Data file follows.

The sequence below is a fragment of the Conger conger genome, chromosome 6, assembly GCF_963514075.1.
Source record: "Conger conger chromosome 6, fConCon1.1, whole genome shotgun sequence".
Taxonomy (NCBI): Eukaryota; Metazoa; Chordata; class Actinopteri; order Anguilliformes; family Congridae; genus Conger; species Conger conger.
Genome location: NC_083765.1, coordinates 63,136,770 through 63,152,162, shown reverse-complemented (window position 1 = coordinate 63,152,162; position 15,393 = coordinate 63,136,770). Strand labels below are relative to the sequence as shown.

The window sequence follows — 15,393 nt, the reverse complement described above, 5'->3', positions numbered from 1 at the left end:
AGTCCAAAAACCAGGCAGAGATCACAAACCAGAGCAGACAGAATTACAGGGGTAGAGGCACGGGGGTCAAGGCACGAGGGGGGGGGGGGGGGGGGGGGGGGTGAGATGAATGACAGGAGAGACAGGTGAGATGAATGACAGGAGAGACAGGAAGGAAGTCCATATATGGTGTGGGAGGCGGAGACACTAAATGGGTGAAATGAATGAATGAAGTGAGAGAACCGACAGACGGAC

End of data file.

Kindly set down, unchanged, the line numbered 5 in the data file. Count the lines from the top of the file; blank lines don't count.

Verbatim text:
The window sequence follows — 15,393 nt, the reverse complement described above, 5'->3', positions numbered from 1 at the left end: